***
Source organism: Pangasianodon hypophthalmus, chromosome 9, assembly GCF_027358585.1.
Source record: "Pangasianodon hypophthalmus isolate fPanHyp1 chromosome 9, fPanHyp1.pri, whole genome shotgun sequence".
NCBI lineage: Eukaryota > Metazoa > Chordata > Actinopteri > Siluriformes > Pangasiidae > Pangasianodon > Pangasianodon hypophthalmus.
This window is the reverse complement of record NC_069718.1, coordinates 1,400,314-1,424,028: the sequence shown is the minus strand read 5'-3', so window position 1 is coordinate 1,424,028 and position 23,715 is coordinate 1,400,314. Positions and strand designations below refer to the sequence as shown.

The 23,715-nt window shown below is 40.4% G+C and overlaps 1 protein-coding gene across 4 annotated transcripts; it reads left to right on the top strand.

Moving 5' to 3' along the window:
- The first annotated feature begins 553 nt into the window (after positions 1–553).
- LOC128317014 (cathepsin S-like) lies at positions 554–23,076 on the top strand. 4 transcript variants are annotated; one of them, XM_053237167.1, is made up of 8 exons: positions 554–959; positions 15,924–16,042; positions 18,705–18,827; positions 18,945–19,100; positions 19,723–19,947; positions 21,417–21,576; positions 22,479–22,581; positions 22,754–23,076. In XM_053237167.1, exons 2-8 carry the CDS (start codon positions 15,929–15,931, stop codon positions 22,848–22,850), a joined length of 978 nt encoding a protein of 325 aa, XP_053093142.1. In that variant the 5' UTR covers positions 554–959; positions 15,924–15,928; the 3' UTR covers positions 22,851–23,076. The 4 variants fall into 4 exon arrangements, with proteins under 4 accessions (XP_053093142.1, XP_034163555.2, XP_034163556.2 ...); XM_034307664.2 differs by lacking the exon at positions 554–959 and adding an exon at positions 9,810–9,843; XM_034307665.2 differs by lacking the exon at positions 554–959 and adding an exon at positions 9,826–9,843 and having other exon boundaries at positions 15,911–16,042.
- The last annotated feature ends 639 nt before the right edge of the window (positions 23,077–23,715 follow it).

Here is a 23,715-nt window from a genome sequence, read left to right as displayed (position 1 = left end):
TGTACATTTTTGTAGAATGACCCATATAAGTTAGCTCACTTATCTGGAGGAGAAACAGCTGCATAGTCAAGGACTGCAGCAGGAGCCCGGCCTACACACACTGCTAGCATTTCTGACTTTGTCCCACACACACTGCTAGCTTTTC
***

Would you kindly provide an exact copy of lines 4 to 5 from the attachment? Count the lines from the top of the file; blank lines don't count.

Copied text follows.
This window is the reverse complement of record NC_069718.1, coordinates 1,400,314-1,424,028: the sequence shown is the minus strand read 5'-3', so window position 1 is coordinate 1,424,028 and position 23,715 is coordinate 1,400,314. Positions and strand designations below refer to the sequence as shown.

The 23,715-nt window shown below is 40.4% G+C and overlaps 1 protein-coding gene across 4 annotated transcripts; it reads left to right on the top strand.